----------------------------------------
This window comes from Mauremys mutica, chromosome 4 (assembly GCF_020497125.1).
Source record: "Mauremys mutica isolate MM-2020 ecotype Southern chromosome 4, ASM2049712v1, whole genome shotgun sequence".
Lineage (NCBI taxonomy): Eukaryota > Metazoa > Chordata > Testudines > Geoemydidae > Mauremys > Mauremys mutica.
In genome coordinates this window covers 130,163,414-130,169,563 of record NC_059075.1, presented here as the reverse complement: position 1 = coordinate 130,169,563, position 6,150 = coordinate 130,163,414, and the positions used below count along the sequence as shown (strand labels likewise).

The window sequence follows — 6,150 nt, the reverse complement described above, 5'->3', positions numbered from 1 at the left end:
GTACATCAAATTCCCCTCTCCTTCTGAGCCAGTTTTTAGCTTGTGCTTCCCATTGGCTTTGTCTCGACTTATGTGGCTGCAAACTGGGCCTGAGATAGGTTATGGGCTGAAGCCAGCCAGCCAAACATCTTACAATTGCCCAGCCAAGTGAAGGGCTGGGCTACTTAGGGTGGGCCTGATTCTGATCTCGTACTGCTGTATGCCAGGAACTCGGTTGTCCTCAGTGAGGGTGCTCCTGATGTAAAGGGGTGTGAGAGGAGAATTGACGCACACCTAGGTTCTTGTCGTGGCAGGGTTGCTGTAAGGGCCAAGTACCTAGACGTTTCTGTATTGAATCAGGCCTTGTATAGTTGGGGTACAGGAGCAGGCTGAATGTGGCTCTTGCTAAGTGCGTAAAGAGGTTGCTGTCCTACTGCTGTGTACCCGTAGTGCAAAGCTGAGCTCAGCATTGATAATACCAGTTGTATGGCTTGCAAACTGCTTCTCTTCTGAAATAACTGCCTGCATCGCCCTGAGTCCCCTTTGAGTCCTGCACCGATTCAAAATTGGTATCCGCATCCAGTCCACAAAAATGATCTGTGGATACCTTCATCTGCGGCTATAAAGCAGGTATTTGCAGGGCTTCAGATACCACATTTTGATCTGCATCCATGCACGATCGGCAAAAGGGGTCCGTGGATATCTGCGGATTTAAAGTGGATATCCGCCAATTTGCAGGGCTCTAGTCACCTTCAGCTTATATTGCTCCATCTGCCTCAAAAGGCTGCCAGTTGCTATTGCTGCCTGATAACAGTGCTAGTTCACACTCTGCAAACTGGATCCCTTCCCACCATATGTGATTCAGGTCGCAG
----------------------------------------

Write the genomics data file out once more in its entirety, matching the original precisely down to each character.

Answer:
This window comes from Mauremys mutica, chromosome 4 (assembly GCF_020497125.1).
Source record: "Mauremys mutica isolate MM-2020 ecotype Southern chromosome 4, ASM2049712v1, whole genome shotgun sequence".
Lineage (NCBI taxonomy): Eukaryota > Metazoa > Chordata > Testudines > Geoemydidae > Mauremys > Mauremys mutica.
In genome coordinates this window covers 130,163,414-130,169,563 of record NC_059075.1, presented here as the reverse complement: position 1 = coordinate 130,169,563, position 6,150 = coordinate 130,163,414, and the positions used below count along the sequence as shown (strand labels likewise).

The window sequence follows — 6,150 nt, the reverse complement described above, 5'->3', positions numbered from 1 at the left end:
GTACATCAAATTCCCCTCTCCTTCTGAGCCAGTTTTTAGCTTGTGCTTCCCATTGGCTTTGTCTCGACTTATGTGGCTGCAAACTGGGCCTGAGATAGGTTATGGGCTGAAGCCAGCCAGCCAAACATCTTACAATTGCCCAGCCAAGTGAAGGGCTGGGCTACTTAGGGTGGGCCTGATTCTGATCTCGTACTGCTGTATGCCAGGAACTCGGTTGTCCTCAGTGAGGGTGCTCCTGATGTAAAGGGGTGTGAGAGGAGAATTGACGCACACCTAGGTTCTTGTCGTGGCAGGGTTGCTGTAAGGGCCAAGTACCTAGACGTTTCTGTATTGAATCAGGCCTTGTATAGTTGGGGTACAGGAGCAGGCTGAATGTGGCTCTTGCTAAGTGCGTAAAGAGGTTGCTGTCCTACTGCTGTGTACCCGTAGTGCAAAGCTGAGCTCAGCATTGATAATACCAGTTGTATGGCTTGCAAACTGCTTCTCTTCTGAAATAACTGCCTGCATCGCCCTGAGTCCCCTTTGAGTCCTGCACCGATTCAAAATTGGTATCCGCATCCAGTCCACAAAAATGATCTGTGGATACCTTCATCTGCGGCTATAAAGCAGGTATTTGCAGGGCTTCAGATACCACATTTTGATCTGCATCCATGCACGATCGGCAAAAGGGGTCCGTGGATATCTGCGGATTTAAAGTGGATATCCGCCAATTTGCAGGGCTCTAGTCACCTTCAGCTTATATTGCTCCATCTGCCTCAAAAGGCTGCCAGTTGCTATTGCTGCCTGATAACAGTGCTAGTTCACACTCTGCAAACTGGATCCCTTCCCACCATATGTGATTCAGGTCGCAG